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My close encounter with corruption

OUR gruelling negotiations had ended and I was taking my knackered self upstairs to my office.

John Kunyara (not real name) followed me and whispered that I could get the fee discount I had requested if I was comfortable doing a side deal with him and his colleague. The colleague had been consulted and agreed.

And this is how the deal would work. John & Co would ditch their employer and use their private company to do the transaction. They have a company for doing these kinds of deals, I was informed. This transaction would now not involve their employer. The proposed agreement on the employer’s letterhead would be discarded.

I apparently had opened a door to this brazen suggestion by driving a hard bargain and asking for a discount in the transaction fees. My request could be accommodated through a heist of their employer.

For a moment, my mind was not able to process what was being asked of me.

I remember vividly the violent response in my entire body, which was a loud: “You will not get involved in this.”

When some calmness returned, my mind walked away from my soul and self-righteousness and strongly put it to me that since we were financially constrained, US$30 000 to US$40 000 would plug a few holes.

The violent reaction in me was my conscience wrestling against the reality of our financial circumstances which my mind was seized with.

The inner turmoil persisted all the way home. As the temptation to grab the deal and run lingered, I soon realised that I was not afraid of the police or the law. I was convinced that the police and the law would never get to know about our dirty deal. After all, thieves are supposed to stick together.

I found myself more concerned about how I would live with myself after participating in this. My wife, she who must be loved, feared, respected and obeyed, was very clear: This dirty deal was to be dismissed with the contempt it deserved.

“We don’t do this kind of thing,” she firmly reminded me.

With my conscience having found a companion in my wife, I was emboldened to walk away from the dirty deal.

l then asked John for a meeting at home the following weekend. We sat under one of our huge Jacaranda trees with my dogs behaving as if they wanted in on the conversation.

John appeared remorseful and wanted to know why I was different from everyone else out there who would have jumped at this opportunity to pocket a +US$30 000 windfall without even blinking. He said he had never, ever heard or met someone who had done what I had done.

After a lengthy conversation, I asked him what explained his professional success this far and he said it was the brand and reputation of the company that he had worked for for years.

I pointed out that what he was asking me to do would take away business from this same company. I used my return to normalcy after the brief seduction of extra cash as a teaching moment for both of us.

Arriving at this level of clarity, to say no to the indecent proposal, was intentional and not a knee-jerk reaction. It was centred on who I have become over years of getting to know who I am and strengthening the values and principles I live by.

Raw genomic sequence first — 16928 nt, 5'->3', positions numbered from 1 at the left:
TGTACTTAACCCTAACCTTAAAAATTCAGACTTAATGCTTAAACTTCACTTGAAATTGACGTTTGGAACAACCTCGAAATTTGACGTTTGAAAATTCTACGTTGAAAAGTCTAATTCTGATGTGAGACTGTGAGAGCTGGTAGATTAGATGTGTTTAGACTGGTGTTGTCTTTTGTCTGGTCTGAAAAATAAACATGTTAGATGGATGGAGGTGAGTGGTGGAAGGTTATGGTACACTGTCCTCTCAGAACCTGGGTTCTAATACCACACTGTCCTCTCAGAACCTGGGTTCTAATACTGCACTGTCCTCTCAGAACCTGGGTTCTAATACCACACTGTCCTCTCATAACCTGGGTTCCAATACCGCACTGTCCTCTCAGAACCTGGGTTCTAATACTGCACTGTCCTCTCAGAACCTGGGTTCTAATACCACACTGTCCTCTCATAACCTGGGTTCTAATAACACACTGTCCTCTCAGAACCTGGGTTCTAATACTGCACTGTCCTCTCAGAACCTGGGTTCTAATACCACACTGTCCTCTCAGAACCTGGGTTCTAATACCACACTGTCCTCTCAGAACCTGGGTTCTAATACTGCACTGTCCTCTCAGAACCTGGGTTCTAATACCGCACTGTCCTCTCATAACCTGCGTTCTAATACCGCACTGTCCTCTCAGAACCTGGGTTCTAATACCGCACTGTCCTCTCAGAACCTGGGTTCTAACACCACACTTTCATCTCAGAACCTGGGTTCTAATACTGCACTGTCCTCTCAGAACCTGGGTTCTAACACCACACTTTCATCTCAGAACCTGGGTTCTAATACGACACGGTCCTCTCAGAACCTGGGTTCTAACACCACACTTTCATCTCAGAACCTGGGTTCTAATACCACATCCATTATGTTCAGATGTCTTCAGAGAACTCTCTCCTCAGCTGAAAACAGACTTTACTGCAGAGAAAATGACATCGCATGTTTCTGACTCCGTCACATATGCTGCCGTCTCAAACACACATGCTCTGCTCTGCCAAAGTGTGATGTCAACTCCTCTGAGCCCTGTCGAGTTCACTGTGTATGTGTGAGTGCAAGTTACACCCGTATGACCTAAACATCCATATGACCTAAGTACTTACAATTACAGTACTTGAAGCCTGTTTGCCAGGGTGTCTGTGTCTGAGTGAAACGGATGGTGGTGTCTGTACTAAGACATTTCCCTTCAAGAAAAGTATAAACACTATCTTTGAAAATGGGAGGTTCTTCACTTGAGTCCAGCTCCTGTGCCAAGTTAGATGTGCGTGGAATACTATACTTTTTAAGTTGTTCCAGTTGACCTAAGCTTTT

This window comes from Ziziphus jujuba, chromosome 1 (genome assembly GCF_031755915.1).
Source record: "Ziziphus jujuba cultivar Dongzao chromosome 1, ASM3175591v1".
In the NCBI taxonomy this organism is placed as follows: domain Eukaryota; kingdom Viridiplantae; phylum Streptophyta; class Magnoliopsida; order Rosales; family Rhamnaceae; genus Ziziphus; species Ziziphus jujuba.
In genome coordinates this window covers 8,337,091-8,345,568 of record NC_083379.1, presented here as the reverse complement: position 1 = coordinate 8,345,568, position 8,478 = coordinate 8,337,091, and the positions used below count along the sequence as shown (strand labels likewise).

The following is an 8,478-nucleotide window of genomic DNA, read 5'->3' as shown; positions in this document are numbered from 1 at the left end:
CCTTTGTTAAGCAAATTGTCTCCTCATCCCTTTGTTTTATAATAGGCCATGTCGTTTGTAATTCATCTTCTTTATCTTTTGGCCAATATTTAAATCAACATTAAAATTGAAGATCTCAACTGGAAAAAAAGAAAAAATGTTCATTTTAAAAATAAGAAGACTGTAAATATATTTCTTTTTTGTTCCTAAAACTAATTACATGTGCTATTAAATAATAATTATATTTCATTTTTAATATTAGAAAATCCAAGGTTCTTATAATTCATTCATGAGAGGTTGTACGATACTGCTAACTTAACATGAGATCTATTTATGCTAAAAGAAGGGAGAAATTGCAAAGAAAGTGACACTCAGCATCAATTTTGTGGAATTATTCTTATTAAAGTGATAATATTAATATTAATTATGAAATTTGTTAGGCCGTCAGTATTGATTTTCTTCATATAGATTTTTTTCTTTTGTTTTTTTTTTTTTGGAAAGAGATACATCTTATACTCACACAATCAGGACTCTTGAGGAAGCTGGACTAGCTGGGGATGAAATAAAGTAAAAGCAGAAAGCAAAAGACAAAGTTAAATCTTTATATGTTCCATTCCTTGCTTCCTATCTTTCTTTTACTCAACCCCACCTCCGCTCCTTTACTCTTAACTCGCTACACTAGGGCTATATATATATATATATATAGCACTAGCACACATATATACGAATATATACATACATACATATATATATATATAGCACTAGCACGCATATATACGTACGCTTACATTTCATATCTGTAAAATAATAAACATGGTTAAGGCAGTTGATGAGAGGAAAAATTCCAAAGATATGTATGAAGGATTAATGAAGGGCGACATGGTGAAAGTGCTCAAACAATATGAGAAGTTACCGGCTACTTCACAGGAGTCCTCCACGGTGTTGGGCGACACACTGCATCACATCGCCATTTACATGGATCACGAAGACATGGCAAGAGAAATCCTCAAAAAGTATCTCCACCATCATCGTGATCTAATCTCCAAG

But knowing yourself does not mean you do not get tempted. It means you are better equipped to deal with temptation.

When I had come to my senses, I realised that saying yes to the deal meant that I would be compromised in the eyes of all those party to the deal. I would join the unscrupulous who are becoming role models in our country. I would be partly owned and beholden to the people who would be party to this deal.

I am told that in these tough economic times, this is the form of corruption that is rampant in the private sector. People add a certain amount to the invoice to be split between service or product provider and the insider. Willingness to participate in this corruption, not quality of products or services, determines who gets the business.

This might partly explain the high costs of doing business in this economy and price variations.

A senior executive was recently asked to resign or face being fired after it was discovered that such deals were a source of his lavish lifestyle.

People find all sorts of reasons to justify why they participate in corruption. Poor or delayed salaries and poverty are the common scapegoat. Greed seems to be the main cause of corruption.

In many instances, participating in corruption has become second nature such as bribing the police and government officials.

My experience shows the law will not stop corruption. It is that personal reformation that l often write about that will stop corruption. It is our values and conviction that will cause the violent turmoil within when tempted by corruption.

All leaders must behave and speak in an exemplary manner when it comes to corruption for us to stop this scourge.

I hope my stance, though tentatively adopted, changed John & Co. As for me, I prayed and asked for forgiveness. I repented and moved on.

Lesson learnt: There will be no next time.

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